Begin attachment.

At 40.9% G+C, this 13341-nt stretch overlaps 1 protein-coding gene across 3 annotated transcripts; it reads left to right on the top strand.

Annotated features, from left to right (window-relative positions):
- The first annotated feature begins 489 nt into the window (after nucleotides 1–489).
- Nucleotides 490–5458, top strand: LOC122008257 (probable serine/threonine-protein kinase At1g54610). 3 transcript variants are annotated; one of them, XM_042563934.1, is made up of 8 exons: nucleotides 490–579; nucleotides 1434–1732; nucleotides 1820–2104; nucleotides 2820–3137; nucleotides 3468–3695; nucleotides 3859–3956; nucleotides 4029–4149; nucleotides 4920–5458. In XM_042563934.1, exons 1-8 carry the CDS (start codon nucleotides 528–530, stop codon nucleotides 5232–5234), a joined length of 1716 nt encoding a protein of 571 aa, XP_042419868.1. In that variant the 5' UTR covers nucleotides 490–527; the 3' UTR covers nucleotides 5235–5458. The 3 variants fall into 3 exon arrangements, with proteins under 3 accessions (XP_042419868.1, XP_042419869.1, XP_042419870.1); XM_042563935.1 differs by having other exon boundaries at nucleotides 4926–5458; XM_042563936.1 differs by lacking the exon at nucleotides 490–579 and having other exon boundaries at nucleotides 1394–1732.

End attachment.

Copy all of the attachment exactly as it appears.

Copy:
At 40.9% G+C, this 13341-nt stretch overlaps 1 protein-coding gene across 3 annotated transcripts; it reads left to right on the top strand.

Annotated features, from left to right (window-relative positions):
- The first annotated feature begins 489 nt into the window (after nucleotides 1–489).
- Nucleotides 490–5458, top strand: LOC122008257 (probable serine/threonine-protein kinase At1g54610). 3 transcript variants are annotated; one of them, XM_042563934.1, is made up of 8 exons: nucleotides 490–579; nucleotides 1434–1732; nucleotides 1820–2104; nucleotides 2820–3137; nucleotides 3468–3695; nucleotides 3859–3956; nucleotides 4029–4149; nucleotides 4920–5458. In XM_042563934.1, exons 1-8 carry the CDS (start codon nucleotides 528–530, stop codon nucleotides 5232–5234), a joined length of 1716 nt encoding a protein of 571 aa, XP_042419868.1. In that variant the 5' UTR covers nucleotides 490–527; the 3' UTR covers nucleotides 5235–5458. The 3 variants fall into 3 exon arrangements, with proteins under 3 accessions (XP_042419868.1, XP_042419869.1, XP_042419870.1); XM_042563935.1 differs by having other exon boundaries at nucleotides 4926–5458; XM_042563936.1 differs by lacking the exon at nucleotides 490–579 and having other exon boundaries at nucleotides 1394–1732.